On February 11, 1985, Pope St. John Paul II founded the Pontifical Council for Pastoral Assistance to Health Care Workers. Inspired by faith and hope, he intended to offer a response to the challenges arising in the world of health care. In 1994, the first president of the dicastery, the late Fiorenzo Cardinal Angelini, published the Charter for Health Care Workers, translated into nineteen languages. Following upon new advances in the scientific and biomedical field as well as magisterial pronouncements during the pontificates of Popes St. John Paul II, Benedict XVI, and Francis, the dicastery considered it necessary to revise and update this document while keeping its original structure, focused on the calling of health care workers to be ministers of life.
No one wants to go back to the bad old days of medicine. Not only were treatment options limited, crude and often harmful, but doctors often failed to treat their patients as persons, and instead as objects of scientific inquiry and experimentation.
The same is true of the more recent past: think of the cruel medical experiments of Nazi doctors, or, closer to home, to the ghastly Tuskegee Syphilis Trial. ‘First do no harm’ has often been, and continues to be, flouted. Medicine is an ineluctably moral pursuit, for it involves interactions with persons. It needs to be thought of and through as such.
A single individual is enough for hope to exist, and that individual can be you, says His Holiness Pope Francis in this searing TED Talk delivered directly from Vatican City. In a hopeful message to people of all faiths, to those who have power as well as those who don’t, the spiritual leader provides illuminating commentary on the world as we currently find it and calls for equality, solidarity and tenderness to prevail. “Let us help each other, all together, to remember that the ‘other’ is not a statistic, or a number,” he says. “We all need each other.”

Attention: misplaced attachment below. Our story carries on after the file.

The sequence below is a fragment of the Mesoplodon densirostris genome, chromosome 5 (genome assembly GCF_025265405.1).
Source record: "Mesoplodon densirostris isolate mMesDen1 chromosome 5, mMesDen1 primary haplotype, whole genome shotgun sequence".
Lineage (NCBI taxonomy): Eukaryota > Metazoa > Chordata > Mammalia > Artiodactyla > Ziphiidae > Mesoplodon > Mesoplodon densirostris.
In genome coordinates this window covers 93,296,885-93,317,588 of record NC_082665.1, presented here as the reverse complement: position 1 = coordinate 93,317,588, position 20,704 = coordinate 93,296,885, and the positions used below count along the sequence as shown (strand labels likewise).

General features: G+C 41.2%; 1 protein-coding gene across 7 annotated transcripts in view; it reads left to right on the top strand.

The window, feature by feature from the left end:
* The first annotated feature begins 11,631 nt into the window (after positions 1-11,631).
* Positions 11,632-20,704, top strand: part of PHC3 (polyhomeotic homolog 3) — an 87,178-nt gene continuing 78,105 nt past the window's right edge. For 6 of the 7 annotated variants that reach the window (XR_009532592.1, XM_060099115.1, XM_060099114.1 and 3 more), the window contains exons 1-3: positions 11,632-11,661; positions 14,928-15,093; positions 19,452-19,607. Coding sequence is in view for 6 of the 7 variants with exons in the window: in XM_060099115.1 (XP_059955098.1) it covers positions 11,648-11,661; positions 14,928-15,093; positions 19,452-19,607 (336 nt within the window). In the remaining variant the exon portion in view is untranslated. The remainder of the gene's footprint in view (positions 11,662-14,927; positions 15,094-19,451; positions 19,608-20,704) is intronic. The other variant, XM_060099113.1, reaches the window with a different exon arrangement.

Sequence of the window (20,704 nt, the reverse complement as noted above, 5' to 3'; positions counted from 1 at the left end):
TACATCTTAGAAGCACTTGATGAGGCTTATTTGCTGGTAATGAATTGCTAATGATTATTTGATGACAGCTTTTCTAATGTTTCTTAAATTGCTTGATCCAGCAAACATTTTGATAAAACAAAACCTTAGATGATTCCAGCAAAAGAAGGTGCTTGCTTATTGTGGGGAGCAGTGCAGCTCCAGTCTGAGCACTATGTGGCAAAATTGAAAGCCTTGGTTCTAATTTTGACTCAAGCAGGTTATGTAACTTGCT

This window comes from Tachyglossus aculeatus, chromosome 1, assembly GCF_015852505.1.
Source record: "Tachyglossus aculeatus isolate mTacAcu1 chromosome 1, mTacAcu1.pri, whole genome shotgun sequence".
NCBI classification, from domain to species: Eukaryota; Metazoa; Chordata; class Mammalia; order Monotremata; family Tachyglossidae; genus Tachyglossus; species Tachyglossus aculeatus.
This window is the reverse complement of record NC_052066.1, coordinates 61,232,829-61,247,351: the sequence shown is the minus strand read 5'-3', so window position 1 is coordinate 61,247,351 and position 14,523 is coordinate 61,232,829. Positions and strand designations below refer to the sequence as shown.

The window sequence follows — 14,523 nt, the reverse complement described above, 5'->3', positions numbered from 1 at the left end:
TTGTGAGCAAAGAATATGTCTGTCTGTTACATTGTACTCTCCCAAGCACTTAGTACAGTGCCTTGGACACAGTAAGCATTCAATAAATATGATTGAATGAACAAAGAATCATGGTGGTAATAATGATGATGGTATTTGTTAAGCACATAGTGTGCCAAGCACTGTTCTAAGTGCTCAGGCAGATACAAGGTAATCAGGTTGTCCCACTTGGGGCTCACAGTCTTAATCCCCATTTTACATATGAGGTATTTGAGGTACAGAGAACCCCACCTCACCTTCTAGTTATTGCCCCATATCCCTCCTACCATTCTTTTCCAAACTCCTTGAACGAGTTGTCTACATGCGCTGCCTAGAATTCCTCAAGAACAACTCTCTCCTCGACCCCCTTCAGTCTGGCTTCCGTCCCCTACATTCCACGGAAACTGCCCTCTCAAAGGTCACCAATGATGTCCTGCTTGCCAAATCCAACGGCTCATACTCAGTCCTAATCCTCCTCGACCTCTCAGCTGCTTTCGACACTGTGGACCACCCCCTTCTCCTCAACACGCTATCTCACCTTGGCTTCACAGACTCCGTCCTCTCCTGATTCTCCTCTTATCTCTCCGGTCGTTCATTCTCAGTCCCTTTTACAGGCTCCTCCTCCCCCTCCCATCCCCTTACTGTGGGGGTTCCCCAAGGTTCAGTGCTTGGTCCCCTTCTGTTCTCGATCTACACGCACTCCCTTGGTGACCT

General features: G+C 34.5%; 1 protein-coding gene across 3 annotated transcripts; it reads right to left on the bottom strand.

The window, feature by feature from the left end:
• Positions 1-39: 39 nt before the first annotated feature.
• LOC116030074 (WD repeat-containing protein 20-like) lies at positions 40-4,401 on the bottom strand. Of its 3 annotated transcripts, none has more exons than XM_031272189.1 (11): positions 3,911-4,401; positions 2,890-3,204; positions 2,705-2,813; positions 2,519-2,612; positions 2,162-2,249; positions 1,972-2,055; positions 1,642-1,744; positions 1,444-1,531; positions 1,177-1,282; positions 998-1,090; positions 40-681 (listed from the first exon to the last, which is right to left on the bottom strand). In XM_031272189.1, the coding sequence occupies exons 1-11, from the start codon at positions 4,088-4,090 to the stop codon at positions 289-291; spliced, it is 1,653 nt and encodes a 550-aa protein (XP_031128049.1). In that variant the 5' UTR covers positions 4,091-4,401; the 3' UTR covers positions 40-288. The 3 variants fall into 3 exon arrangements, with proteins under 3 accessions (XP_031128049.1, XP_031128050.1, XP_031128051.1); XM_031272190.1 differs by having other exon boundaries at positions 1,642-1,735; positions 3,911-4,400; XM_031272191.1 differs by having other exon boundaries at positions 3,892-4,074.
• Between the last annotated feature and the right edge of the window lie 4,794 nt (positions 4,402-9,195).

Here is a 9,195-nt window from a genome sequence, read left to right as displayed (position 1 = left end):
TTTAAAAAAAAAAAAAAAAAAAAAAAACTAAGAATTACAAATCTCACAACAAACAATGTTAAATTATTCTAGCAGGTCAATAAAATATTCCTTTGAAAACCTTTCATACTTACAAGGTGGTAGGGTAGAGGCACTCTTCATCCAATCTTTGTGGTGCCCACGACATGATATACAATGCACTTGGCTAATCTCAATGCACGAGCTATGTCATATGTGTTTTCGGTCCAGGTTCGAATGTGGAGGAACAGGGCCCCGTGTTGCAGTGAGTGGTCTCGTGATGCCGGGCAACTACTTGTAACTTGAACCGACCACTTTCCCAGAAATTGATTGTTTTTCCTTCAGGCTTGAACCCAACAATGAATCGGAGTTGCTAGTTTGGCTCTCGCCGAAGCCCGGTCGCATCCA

As a general rule, bioethical debates deal with the questions raised by scientific-technical breakthroughs in the field of research and biomedical practice. The swiftness with which these advances take place calls into question whether moral philosophy —and in particular theological ethics— can provide answers to the new questions raised, or whether it should capitulate to strategic ethics.
The American College of Pediatricians urges healthcare professionals, educators and legislators to reject all policies that condition children to accept as normal a life of chemical and surgical impersonation of the opposite sex. Facts – not ideology – determine reality.
Impact of legalized assisted suicide and euthanasia in Holland and beyond – Guest speaker: His Eminence Willem Cardinal Eijk, Archbishop of Utrecht, The Netherlands. VIDEO.
La Conférence des évêques catholiques du Canada (CECC): Assemblée plénière du 26 au 30 septembre 2016 au Centre Nav Canada, Cornwall, Ontario, dans le diocèse d’Alexandria-Cornwall.
As many as 500 scholars affirm that the Catholic Church’s teachings on the gift of sexuality, on marriage, and on contraception are true and defensible on many grounds, among them the truths of reason and revelation concerning the dignity of the human person. Scholarly support for the Church’s teachings on the gift of sexuality, on marriage, and on contraception has burgeoned in recent decades. Moreover, institutes and programs supporting that teaching have been established all over the world. Even some secular feminists and secular programs have begun to acknowledge the harms of contraception.